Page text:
An off-label drug thought to be commonly prescribed by doctors to treat osteoarthritis of the hand when conventional medication has failed is ineffective, researchers have said.
Hand osteoarthritis is estimated to affect nearly a third of people over the age of 70. But the first-line treatments – paracetamol, non-steroidal anti-inflammatory drugs, or opioids – are often not effective and some patients experience adverse reactions.
Doctors have instead been using hydroxychloroquine as an off-label alternative.
But a study led by the University of Leeds found no benefit in taking hydroxychloroquine to control debilitating pain when compared with a placebo.
Prescription drugs are licensed for certain conditions, but “off-label use” means doctors are using them to treat illnesses outside of that designated or authorised list.
Researchers said it is not clear how often doctors use hydroxychloroquine off-label although it is believed to be a common practice.
The study involved 248 patients at 13 NHS hospitals in England. All of them had the condition for at least five years and had changes to the joints in their hands consistent with osteoarthritis.
The participants all reported moderate to severe pain on at least half of the days in the previous three months to the study beginning.
The study found that patients initially reported a small reduction in the severity of pain before the improvement plateaued. However, that change was seen in both the group receiving the medication and the group taking the placebo.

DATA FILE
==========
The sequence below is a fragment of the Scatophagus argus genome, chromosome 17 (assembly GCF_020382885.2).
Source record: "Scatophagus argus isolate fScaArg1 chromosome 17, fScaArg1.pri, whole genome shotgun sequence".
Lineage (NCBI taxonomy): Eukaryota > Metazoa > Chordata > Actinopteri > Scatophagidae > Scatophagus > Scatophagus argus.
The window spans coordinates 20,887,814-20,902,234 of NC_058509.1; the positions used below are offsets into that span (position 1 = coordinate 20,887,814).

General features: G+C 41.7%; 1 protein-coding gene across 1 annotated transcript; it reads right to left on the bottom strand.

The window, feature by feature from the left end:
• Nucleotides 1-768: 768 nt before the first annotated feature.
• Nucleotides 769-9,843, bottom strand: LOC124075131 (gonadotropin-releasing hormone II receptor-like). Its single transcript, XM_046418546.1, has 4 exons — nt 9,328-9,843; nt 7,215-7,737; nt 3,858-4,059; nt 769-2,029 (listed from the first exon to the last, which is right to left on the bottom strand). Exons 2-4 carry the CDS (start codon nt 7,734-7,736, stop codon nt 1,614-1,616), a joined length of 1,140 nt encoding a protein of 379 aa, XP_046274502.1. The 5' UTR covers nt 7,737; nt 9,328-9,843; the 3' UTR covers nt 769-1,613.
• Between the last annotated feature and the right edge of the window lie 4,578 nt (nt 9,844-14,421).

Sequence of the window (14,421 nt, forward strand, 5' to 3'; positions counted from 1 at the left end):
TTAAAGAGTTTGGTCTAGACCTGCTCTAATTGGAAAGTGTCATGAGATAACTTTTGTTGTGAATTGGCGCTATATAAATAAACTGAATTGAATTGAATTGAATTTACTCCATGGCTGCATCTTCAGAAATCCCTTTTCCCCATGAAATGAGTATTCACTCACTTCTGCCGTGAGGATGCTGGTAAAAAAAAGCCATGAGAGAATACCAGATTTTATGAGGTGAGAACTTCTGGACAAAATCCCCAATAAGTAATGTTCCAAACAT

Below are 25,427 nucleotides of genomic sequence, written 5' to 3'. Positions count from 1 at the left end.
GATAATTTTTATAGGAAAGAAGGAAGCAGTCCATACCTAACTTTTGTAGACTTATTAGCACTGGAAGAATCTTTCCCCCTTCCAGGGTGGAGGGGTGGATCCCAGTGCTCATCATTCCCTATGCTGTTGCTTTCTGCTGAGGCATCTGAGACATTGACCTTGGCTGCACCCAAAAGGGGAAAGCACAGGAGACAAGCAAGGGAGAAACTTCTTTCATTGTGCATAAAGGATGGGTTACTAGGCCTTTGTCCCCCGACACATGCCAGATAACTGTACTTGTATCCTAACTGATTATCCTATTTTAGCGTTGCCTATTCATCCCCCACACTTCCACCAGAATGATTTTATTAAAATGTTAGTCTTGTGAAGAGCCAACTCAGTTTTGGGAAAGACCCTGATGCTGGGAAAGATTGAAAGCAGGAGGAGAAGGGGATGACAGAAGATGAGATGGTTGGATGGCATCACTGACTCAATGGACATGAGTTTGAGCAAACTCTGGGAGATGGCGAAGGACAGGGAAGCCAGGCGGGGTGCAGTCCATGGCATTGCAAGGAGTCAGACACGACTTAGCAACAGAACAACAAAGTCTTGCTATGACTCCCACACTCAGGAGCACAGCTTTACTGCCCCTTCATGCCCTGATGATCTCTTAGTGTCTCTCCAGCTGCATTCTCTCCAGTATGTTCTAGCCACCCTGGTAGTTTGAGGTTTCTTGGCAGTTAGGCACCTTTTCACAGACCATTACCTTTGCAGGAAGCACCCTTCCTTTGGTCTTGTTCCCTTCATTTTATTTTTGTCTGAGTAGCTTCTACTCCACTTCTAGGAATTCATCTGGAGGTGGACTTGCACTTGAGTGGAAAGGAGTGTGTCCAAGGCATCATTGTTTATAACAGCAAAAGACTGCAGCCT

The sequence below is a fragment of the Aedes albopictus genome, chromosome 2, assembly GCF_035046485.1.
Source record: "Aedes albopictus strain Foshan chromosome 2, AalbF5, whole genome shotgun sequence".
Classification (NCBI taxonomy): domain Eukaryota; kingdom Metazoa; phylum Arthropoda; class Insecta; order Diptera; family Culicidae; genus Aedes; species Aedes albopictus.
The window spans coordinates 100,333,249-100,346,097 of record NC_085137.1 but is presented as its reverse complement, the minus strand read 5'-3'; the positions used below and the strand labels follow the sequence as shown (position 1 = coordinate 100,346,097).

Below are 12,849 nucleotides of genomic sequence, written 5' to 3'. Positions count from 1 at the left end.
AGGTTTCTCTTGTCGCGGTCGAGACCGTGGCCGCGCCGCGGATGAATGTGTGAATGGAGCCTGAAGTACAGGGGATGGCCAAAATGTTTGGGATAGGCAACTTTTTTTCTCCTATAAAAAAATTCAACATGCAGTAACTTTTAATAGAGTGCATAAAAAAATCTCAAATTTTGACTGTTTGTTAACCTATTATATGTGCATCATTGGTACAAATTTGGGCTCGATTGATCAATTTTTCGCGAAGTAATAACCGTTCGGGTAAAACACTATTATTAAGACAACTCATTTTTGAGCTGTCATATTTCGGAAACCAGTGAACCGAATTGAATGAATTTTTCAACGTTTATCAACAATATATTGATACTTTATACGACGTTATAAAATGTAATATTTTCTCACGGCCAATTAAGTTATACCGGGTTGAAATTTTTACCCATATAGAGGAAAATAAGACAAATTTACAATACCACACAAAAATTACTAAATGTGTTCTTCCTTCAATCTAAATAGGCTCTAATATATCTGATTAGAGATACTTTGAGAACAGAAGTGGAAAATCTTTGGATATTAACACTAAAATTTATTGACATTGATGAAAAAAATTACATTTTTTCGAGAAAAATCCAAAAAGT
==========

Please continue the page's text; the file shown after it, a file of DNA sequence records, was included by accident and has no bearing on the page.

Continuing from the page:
Measurements of grip strength and the structural damage existing in patients’ joints were similar for both groups.
Lead researcher Dr Sarah Kingsbury said: “There is increasing evidence that inflammation is a factor in osteoarthritis. So doctors have used hydroxychloroquine off-label, in a way that it was not licensed for, to try and control symptoms and pain.
“But until now, there has not been a large-scale study into whether using hydroxychloroquine works. And our evidence shows that for most patients it is not an effective treatment.”
The study, published in the journal Annals of Internal Medicine, was funded by Arthritis Research UK.
Figures from Arthritis Research UK show 8.75 million people over the age of 45 have sought treatment for all types of osteoarthritis.